It seems to me that he was created the template of the modern revolutionary/tyrant. The late Fidel Castro comes to mind. The thing for me is that the people of his own time demonstrated their dislike for his rule.
The English Civil War’s aftermath resulted in the death of the King, Charles I and the rule of Oliver Cromwell. Cromwell’s regime was unable to survive long after his death. The English substituted the son of Charles for the son of Cromwell. This was “The Restoration”.
I got a series on this in History Moments.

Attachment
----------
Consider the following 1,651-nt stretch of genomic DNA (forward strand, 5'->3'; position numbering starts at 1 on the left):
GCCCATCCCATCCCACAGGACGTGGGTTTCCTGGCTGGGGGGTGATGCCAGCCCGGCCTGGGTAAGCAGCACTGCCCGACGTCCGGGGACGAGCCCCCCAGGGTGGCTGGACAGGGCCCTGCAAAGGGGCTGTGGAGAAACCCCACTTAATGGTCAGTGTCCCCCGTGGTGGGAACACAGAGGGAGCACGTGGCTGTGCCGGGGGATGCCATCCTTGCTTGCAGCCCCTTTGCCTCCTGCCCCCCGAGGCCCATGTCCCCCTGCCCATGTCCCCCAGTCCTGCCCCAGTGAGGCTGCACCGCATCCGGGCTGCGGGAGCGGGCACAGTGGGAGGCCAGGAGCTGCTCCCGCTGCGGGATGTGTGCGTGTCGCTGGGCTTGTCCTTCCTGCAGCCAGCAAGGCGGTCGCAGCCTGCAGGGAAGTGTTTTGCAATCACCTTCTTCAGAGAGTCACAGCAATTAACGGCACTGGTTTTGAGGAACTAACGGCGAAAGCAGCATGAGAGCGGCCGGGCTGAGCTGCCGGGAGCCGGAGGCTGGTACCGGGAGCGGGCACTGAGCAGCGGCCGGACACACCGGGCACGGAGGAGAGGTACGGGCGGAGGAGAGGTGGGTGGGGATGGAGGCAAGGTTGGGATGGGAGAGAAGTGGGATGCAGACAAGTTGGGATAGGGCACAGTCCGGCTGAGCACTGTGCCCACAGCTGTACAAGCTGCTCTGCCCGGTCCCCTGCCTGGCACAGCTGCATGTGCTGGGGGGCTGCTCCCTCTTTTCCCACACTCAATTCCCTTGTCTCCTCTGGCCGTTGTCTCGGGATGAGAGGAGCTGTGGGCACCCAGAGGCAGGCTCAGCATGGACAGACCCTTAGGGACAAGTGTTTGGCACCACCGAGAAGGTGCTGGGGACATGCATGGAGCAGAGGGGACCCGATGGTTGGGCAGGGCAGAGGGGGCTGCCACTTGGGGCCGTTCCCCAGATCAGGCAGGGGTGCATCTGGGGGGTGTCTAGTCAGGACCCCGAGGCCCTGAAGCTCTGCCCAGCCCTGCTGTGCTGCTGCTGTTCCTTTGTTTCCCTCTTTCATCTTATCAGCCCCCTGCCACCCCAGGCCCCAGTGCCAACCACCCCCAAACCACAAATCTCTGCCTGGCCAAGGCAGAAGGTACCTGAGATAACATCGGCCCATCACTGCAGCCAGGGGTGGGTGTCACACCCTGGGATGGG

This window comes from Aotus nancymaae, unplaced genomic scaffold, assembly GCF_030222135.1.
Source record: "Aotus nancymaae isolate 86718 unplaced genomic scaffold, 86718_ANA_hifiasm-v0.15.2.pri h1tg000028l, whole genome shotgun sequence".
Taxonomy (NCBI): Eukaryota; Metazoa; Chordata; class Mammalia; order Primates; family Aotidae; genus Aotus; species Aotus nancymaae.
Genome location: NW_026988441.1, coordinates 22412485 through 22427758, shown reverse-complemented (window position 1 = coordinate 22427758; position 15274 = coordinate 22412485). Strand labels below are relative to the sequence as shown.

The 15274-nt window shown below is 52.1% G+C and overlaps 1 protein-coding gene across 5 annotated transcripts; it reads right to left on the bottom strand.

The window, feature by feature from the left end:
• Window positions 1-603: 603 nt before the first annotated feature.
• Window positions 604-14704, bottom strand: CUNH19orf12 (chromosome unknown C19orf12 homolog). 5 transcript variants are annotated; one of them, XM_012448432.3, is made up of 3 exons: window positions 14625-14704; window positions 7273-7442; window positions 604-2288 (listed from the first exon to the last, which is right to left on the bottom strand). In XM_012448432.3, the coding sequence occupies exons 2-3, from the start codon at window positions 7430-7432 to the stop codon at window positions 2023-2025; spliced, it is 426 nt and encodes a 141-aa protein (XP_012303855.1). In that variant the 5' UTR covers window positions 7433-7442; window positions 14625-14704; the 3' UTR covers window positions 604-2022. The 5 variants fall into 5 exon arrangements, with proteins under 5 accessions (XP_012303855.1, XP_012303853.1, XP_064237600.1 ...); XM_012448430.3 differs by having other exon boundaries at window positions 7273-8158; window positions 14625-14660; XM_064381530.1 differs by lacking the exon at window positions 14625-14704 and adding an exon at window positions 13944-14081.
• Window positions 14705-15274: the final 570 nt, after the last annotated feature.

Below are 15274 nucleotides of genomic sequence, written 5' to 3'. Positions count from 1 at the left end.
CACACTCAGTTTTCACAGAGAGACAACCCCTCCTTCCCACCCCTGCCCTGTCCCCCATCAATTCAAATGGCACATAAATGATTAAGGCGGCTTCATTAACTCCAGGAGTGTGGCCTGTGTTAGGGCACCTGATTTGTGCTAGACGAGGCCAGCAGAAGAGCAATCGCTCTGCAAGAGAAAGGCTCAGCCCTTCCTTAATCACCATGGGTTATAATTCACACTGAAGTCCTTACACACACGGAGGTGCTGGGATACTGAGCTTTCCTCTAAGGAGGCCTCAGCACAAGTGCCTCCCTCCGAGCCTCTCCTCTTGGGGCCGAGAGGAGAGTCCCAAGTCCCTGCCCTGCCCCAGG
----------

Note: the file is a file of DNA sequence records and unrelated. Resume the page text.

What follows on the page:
The series shows three different points of view of Cromwell’s record and of the Restoration — very different points of view. Carlyle shows us in Cromwell one of his most admired heroes; Green gives us the modern historian’s dispassionate conclusions; while the contemporary narrative of the old diarist, Pepys, preserves the personal observations of a participator in the scenes which he describes. Charles II had spent years in exile on the Continent. He was finally proclaimed King of England at Westminster, May 8, 1660. Pepys describes his convoy from Holland to Dover, and his reception by the people who had invited him to return to his country and his throne.
The first installment of my series: Of Cromwell’s Rule In England and the Restoration begins here.